This is the first in a series of blog posts where we’ll analyze how people are using Zite to discover content in new ways. For our first stab at data analysis, we’ll look at how people’s reading interests differ among different regions of the United States.
Note that a topic that is #1 for a certain state doesn’t necessarily mean that it is the most popular topic in that state. It simply means that it is the most distinctive topic for that state, i.e., that people in this state are interested in this topic in far greater numbers than people in the rest of the USA are.
We noticed some interesting information here. As you’d expect, there’s a cluster of traditionally culturally conservative topics in the Southern United States, while the East Coast tends to be interested in finance and investment information. Several topics on information security and the intelligence industry appear in the D.C. metro area, giving you a bit of a glimpse into the news interests of those working in government. The Midwest has a high concentration of beer and brewing related sections, while the Mountain West seems to prefer outdoorsy activities. Perhaps a testament to the relaxed reputation of Hawaiians, medical marijuana is one of the top interests in that state. While technology terms exist in several different hotspots in America, not just in California (as many of us Silicon Valley types would like to imagine), the top spot for the Golden State belongs to surfing. Perhaps the one thing NorCal and SoCal residents can actually agree upon! Find anything else interesting? Leave a comment below and point it out to us!
Here’s an infographic highlighting some of the more interesting aspects we found (click to expand):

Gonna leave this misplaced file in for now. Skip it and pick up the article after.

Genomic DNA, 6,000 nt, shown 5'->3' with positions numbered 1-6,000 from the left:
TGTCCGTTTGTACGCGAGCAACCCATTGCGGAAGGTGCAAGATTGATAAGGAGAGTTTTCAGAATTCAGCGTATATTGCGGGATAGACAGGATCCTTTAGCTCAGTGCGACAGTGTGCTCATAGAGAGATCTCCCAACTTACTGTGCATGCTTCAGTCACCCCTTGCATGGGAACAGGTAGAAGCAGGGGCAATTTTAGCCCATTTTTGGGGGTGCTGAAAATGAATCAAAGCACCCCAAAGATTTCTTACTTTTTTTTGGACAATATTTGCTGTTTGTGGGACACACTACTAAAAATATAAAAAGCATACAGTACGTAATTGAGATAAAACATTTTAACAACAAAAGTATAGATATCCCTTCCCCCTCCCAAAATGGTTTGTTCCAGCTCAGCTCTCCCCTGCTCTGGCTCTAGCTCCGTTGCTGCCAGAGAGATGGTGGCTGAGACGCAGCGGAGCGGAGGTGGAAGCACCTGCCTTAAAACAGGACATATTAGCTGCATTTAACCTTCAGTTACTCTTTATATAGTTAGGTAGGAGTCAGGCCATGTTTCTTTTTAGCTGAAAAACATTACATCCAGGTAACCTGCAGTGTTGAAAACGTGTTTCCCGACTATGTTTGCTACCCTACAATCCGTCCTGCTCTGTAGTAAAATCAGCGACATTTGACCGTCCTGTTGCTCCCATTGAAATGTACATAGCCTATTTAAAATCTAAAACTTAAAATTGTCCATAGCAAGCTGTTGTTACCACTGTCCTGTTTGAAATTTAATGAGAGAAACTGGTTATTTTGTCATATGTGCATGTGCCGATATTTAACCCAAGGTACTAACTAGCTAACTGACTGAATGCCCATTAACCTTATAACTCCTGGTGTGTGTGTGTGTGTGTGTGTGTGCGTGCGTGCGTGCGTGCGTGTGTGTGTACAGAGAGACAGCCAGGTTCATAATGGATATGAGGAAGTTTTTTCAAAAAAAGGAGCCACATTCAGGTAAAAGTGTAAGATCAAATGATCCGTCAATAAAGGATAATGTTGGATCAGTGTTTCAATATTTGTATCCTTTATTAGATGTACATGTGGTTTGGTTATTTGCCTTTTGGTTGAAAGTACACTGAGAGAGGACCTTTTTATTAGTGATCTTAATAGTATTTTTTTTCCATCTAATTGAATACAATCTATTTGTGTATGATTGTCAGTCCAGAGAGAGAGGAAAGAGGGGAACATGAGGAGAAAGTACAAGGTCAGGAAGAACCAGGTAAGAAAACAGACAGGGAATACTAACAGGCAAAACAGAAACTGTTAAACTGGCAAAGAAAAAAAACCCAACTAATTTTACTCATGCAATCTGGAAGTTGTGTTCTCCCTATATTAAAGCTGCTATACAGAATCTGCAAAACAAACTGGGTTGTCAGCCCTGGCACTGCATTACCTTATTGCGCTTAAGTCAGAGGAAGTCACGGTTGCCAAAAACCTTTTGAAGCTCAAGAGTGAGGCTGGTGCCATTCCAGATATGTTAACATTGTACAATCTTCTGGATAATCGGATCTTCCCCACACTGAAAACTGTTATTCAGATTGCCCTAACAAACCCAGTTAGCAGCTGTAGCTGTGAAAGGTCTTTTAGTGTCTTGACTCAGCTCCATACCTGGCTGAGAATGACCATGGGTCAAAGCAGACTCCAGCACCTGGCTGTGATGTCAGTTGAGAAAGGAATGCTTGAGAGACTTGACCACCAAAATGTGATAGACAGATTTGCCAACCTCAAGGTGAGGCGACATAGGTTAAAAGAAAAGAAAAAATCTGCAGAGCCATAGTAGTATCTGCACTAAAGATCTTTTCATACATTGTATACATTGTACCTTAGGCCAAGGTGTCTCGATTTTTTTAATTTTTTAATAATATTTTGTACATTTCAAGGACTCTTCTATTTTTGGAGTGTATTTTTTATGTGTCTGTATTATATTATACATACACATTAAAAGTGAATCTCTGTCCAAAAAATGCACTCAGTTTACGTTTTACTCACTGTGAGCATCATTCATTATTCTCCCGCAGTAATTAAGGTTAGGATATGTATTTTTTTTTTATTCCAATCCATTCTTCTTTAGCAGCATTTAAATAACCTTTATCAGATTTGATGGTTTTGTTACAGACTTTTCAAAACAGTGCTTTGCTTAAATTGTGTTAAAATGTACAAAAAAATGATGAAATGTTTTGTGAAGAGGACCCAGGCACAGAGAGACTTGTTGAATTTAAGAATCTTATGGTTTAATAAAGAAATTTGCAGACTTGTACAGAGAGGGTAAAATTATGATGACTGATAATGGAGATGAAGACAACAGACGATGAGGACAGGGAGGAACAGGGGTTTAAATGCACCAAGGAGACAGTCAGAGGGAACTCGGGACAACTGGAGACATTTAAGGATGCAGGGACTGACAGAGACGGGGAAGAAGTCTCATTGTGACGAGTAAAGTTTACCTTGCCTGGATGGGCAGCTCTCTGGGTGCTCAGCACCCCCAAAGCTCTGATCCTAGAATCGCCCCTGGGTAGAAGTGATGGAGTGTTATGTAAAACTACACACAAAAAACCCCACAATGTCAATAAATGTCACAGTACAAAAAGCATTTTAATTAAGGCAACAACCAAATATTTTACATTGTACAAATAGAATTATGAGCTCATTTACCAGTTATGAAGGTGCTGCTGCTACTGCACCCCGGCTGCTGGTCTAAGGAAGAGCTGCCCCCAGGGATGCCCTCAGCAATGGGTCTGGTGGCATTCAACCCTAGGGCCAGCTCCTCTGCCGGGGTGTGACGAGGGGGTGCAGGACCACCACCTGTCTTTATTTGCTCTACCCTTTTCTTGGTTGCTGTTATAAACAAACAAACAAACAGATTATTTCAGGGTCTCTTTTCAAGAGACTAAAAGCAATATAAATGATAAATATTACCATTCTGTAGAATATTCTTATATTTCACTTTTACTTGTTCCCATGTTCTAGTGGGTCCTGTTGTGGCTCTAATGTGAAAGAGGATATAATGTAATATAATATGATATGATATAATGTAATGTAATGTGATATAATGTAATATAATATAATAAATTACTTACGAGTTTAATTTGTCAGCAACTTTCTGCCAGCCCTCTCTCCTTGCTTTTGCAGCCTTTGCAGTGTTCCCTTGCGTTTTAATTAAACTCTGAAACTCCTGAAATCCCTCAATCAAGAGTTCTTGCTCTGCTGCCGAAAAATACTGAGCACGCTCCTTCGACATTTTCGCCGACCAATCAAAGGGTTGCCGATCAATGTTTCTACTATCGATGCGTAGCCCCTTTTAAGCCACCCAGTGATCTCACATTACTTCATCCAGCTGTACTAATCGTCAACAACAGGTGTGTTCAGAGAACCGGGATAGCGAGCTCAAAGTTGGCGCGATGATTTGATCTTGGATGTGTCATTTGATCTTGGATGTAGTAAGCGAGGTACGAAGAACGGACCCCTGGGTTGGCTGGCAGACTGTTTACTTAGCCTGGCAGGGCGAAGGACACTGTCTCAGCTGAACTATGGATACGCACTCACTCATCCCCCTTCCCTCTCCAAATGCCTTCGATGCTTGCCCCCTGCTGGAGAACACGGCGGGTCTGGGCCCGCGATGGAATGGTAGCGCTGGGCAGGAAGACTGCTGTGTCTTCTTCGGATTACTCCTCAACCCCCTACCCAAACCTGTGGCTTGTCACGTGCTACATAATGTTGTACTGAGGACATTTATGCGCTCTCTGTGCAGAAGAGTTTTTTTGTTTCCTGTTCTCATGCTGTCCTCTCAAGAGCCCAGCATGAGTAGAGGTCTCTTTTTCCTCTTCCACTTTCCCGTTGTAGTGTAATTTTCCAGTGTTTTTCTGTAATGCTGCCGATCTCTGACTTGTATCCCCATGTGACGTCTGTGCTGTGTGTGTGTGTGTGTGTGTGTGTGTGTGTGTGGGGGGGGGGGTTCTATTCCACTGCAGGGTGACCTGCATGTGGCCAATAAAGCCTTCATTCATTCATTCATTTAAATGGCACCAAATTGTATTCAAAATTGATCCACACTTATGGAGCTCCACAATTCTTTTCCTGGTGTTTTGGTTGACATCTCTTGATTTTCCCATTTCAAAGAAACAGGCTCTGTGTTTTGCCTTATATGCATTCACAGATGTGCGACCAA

Since Zite keeps track of which sections are clicked on from region to region, getting the raw data isn’t terribly hard. The question is how to transform this into an interesting, usable list that accurately reflects regional differences in America today. To start, we used a basic ratio of the number of clicks for a given section in a particular state to the number of clicks across the U.S. as a whole. We added a smoothing factor to eliminate noise.
This turned out to inappropriately bias our selection toward sections that simply have a few very active users in a particular state, so we switched the calculation to look at the data in log space.
Running this equation for every state and every possible section in Zite yielded an ordered list of the most uniquely popular sections for every state. The final results used this list, after eliminating all sections that fell below a certain cutoff score for significance, as well as removing sections that simply weren’t popular enough throughout Zite to say enough about them. A few states just didn’t have enough data for us to say anything conclusive about their usage, and some states only have one or two significant topics.